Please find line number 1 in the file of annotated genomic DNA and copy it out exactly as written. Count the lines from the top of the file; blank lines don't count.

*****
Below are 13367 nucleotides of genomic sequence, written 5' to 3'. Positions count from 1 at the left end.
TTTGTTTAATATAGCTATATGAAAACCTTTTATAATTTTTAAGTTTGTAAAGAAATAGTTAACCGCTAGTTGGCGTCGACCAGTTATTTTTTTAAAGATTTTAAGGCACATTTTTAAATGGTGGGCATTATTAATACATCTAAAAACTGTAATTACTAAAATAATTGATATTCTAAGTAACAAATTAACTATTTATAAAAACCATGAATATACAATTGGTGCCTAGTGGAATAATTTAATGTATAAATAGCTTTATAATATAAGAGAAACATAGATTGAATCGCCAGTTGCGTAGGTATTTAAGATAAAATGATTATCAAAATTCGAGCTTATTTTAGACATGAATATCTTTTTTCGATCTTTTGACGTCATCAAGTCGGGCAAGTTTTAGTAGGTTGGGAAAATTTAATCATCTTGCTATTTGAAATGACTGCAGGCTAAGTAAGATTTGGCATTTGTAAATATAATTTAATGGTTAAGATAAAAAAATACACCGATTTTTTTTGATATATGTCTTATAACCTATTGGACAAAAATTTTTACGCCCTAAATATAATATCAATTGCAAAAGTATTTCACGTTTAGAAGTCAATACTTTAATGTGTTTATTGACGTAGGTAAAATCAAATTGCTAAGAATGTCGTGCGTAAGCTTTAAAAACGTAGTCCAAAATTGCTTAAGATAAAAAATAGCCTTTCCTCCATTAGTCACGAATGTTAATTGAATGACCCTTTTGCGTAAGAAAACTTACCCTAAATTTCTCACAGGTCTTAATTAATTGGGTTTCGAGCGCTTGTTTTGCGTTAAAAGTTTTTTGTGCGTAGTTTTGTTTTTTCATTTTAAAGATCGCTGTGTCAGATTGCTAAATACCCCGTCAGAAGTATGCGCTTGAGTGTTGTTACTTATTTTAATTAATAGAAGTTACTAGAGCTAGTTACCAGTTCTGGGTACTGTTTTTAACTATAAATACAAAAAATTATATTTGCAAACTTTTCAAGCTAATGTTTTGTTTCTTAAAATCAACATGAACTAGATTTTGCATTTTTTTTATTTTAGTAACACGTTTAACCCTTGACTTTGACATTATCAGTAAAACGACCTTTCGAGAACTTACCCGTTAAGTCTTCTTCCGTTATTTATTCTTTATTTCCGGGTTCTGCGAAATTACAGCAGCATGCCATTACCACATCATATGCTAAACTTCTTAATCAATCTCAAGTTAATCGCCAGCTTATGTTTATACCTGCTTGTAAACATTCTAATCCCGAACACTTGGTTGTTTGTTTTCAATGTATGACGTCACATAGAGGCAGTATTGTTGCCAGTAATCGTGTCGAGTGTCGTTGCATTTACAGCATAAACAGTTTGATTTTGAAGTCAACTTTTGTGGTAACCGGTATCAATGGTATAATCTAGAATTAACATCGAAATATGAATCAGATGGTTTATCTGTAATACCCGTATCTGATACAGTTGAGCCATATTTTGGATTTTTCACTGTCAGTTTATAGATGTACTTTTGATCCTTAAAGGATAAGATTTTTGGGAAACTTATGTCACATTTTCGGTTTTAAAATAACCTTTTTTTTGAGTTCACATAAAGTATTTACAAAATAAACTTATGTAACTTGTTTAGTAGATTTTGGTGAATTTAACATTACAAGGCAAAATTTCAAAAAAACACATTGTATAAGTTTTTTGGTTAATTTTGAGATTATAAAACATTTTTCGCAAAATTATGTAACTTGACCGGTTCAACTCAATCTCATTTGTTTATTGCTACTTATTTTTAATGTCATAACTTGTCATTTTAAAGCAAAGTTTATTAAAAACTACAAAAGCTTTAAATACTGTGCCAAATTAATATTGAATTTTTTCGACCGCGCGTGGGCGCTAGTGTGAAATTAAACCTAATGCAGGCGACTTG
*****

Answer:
Below are 13367 nucleotides of genomic sequence, written 5' to 3'. Positions count from 1 at the left end.